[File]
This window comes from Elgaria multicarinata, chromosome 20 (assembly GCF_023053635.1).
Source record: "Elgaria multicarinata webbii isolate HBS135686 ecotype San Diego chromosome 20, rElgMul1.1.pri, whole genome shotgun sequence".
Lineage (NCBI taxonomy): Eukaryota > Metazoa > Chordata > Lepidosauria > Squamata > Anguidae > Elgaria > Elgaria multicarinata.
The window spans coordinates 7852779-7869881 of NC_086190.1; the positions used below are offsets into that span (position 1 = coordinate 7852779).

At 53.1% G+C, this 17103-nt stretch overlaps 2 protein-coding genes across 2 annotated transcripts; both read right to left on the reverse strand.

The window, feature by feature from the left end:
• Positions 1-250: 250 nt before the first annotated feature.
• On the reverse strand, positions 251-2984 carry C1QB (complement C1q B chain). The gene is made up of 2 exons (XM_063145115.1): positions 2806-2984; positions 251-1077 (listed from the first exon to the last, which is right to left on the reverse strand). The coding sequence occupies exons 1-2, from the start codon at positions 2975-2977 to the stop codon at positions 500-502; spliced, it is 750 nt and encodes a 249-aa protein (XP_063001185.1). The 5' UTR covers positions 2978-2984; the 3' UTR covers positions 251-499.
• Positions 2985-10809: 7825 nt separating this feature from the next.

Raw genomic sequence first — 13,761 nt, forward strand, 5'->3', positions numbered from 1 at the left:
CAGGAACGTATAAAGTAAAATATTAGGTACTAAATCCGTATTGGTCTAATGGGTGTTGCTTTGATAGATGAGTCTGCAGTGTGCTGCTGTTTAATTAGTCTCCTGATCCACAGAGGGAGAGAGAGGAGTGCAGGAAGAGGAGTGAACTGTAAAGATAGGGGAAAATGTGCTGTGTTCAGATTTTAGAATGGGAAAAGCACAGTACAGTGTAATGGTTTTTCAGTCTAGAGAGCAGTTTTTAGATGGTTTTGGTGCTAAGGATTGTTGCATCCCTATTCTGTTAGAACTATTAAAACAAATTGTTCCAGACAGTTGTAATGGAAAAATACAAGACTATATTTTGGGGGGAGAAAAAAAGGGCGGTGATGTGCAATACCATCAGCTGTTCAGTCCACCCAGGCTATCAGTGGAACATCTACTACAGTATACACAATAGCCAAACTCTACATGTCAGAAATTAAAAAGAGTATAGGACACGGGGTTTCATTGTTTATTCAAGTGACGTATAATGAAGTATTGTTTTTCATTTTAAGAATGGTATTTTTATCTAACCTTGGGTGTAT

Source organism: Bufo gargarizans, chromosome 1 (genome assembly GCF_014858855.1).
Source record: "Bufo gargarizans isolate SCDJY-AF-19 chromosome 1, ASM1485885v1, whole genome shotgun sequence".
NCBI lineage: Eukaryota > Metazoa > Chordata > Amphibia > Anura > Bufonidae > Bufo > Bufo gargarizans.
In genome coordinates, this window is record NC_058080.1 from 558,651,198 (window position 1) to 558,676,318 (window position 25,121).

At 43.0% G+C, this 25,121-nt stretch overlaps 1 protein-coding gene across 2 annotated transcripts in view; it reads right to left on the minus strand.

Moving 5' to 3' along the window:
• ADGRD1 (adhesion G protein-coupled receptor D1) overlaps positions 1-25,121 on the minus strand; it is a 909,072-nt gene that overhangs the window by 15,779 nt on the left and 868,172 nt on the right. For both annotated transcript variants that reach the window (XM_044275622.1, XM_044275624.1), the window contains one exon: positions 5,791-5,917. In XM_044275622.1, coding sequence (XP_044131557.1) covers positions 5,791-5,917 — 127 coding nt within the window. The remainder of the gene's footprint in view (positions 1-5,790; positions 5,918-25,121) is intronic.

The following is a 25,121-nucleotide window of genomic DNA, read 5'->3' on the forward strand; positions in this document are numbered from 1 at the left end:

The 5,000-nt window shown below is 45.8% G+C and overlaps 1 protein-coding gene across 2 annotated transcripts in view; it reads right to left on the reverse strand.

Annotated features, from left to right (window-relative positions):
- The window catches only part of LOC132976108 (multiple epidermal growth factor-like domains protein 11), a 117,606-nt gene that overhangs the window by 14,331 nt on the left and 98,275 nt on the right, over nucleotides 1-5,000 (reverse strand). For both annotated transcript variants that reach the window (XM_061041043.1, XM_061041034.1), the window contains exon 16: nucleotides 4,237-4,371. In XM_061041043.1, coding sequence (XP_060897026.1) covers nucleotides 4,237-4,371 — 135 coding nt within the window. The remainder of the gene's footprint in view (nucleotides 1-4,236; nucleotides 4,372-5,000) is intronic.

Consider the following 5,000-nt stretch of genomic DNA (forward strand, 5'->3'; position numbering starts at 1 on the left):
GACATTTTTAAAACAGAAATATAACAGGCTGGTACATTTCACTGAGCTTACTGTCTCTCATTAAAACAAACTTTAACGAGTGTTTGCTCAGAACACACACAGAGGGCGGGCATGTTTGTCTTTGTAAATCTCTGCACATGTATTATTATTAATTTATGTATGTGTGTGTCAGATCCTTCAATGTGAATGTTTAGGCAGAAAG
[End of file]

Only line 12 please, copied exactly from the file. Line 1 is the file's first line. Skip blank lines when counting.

Source organism: Bufo gargarizans, chromosome 1 (genome assembly GCF_014858855.1).